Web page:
For some application I need a notion of 'shared state' within a cluster of computers within a network. The software will have to run on JBoss. Yesterday I had successfully setup a JGroups using the default configuration. Using a fine tutorial I had set up a shared state. JGroups provided a lot functionality so that I not have to work with sockets, multicast, discovery, etc. myself. However, transactions, 2 phase commits, serialization wasn’t standard functionality, which I needed too. I didn’t want to reinvent the wheel, so I decided to use JBoss Cache, which is built on top on JGroups.
I could successfully instantiate a cache, using the default factory class. However, a more proper way would be to have JBoss instantiate and manage the cache, since the application has to run on top of JBoss.
In the JBoss Cache documentation I’ve found the following entry:
CacheFactory factory = new DefaultCacheFactory(); // Build but don't start the cache // (although it would work OK if we started it) Cache cache = factory.createCache("cache-configuration.xml"); MBeanServer server = getMBeanServer(); // however you do it ObjectName on = new ObjectName("jboss.cache:service=Cache"); JmxRegistrationManager jmxManager = new JmxRegistrationManager(server, cache, on); jmxManager.registerAllMBeans(); ... use the cache ... on application shutdown jmxManager.unregisterAllMBeans(); cache.stop();
Sounds great doesn’t it? Well, first of all, it’s an awful lot of code just to get access to the cache. Secondly, there’s a reference to a configuration file you first have to place somewhere, and thirdly there’s the line that’s commented with:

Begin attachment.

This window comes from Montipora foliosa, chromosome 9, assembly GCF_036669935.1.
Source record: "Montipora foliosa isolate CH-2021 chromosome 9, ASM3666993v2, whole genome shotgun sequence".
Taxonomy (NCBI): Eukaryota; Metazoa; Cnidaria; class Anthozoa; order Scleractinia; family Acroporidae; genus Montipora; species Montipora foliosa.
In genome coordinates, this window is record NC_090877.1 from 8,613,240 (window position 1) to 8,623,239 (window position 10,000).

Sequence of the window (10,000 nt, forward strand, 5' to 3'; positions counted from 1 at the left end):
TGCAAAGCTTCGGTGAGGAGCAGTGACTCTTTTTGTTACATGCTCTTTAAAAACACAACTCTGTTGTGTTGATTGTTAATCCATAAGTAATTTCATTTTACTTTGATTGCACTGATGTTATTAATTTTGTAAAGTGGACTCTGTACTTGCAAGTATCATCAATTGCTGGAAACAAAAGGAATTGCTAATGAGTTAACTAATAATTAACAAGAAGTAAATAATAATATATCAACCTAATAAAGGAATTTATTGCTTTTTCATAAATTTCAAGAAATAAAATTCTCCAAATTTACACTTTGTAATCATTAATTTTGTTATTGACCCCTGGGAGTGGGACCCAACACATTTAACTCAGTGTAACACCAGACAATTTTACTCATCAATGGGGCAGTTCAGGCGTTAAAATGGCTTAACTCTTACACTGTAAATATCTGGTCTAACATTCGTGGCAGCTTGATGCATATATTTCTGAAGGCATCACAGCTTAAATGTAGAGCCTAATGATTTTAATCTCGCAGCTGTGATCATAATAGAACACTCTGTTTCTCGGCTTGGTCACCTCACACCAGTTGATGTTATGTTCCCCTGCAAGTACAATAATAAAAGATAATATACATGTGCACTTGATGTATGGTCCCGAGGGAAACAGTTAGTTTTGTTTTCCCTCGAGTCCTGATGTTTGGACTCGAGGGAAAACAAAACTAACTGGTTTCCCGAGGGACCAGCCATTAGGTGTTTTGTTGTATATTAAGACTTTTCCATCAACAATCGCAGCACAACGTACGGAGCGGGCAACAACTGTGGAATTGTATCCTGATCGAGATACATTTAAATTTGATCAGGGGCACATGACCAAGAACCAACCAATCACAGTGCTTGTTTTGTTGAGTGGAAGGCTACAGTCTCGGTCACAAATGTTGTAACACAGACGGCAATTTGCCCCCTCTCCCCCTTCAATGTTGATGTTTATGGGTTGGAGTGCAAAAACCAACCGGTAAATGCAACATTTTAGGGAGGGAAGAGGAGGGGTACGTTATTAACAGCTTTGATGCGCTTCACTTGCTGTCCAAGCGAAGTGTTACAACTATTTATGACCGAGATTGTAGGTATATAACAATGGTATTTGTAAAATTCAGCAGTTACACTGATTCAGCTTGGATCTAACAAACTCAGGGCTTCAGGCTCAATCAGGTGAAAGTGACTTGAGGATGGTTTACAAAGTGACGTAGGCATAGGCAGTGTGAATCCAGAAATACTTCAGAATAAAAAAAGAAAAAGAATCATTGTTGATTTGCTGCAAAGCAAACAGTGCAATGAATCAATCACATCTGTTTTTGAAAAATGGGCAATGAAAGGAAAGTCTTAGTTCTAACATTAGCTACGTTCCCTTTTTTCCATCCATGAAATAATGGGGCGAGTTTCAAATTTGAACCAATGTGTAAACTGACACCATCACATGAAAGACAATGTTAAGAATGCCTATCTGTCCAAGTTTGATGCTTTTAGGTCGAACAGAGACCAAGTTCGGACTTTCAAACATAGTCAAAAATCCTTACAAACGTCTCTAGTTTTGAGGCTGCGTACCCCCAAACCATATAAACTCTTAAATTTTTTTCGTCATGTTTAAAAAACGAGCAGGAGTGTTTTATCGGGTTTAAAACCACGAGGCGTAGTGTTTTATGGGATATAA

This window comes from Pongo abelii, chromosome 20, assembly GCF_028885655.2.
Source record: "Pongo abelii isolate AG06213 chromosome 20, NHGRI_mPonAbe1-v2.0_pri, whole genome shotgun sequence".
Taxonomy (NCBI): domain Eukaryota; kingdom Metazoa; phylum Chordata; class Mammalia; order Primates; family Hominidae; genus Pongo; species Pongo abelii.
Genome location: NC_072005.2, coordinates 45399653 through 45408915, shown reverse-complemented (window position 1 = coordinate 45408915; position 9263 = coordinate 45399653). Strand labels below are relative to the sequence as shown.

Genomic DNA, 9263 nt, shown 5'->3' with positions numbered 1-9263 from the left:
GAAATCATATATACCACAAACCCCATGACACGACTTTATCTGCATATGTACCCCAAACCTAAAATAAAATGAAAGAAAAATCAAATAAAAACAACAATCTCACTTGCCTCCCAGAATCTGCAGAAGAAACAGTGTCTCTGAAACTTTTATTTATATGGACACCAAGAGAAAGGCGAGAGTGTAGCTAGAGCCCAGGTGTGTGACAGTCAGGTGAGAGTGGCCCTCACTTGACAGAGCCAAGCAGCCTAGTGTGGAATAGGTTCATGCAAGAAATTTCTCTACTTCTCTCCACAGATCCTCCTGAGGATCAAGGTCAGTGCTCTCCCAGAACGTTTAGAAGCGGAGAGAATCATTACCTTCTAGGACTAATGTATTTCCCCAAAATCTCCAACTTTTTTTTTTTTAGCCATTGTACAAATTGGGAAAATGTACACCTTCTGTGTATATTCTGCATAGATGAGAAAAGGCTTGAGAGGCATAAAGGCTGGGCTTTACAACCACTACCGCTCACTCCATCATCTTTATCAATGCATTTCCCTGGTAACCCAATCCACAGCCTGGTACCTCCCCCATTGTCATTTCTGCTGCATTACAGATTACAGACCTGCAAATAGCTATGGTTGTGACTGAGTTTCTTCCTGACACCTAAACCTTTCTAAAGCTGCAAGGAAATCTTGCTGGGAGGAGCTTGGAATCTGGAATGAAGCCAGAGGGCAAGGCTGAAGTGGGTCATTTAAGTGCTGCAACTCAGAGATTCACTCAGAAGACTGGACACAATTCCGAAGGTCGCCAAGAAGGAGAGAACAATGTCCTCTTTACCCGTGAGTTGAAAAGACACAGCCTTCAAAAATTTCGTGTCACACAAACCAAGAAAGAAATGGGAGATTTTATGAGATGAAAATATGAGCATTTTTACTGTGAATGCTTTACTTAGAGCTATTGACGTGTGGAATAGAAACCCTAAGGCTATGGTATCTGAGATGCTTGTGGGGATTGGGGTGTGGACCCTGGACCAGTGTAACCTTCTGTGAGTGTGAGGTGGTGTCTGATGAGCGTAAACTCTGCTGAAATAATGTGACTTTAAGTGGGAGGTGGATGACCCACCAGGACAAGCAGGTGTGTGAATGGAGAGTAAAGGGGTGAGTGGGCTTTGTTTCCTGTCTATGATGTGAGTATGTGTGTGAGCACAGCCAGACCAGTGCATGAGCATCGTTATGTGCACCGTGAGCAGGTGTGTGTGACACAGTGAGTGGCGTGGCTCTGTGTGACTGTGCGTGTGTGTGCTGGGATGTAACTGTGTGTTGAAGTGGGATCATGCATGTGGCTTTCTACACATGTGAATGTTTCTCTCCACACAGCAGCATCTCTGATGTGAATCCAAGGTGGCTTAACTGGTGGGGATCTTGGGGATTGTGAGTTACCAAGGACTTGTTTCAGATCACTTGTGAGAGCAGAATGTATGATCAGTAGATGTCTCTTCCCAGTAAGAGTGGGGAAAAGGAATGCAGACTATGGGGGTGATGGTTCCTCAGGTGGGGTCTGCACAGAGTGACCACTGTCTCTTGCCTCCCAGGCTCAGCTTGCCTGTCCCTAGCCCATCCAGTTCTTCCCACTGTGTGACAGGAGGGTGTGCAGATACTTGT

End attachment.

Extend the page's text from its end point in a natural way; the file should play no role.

// however you do it
Arg! Why can’t those people of JBoss just explain *how* I have to do that. You might say, a clustered cache is complicated stuff. Transactions, commits over network, multi casts. That’s all pretty complicated. However, this configuration crap has nothing to do with that. I *hate* configuration. I *hate* xml. I just want working stuff.
O well, most closed source software isn’t much better, if not much worse. Probably what the people behind JBoss wants users to do, is buy a support contract. Still a lot less expensive than software like Weblogic or Websphere.
Last year I worked with a collegue on a software project. As I architect I set up a backend. As frontend technology we used flex. As backend technology, we used Spring, JPA (via Toplink) and Java. Communication between frontend and backend was accomplished by using Blazeds.
The stack was very productive, and after a short learning curve, we could implement software quickly.
A nice and informative article on how to use these technologies is recently written by the collegue I worked with. The article is in Dutch, for those that can read that language see: Stack Attack: Flex, Spring, JPA en Toplink
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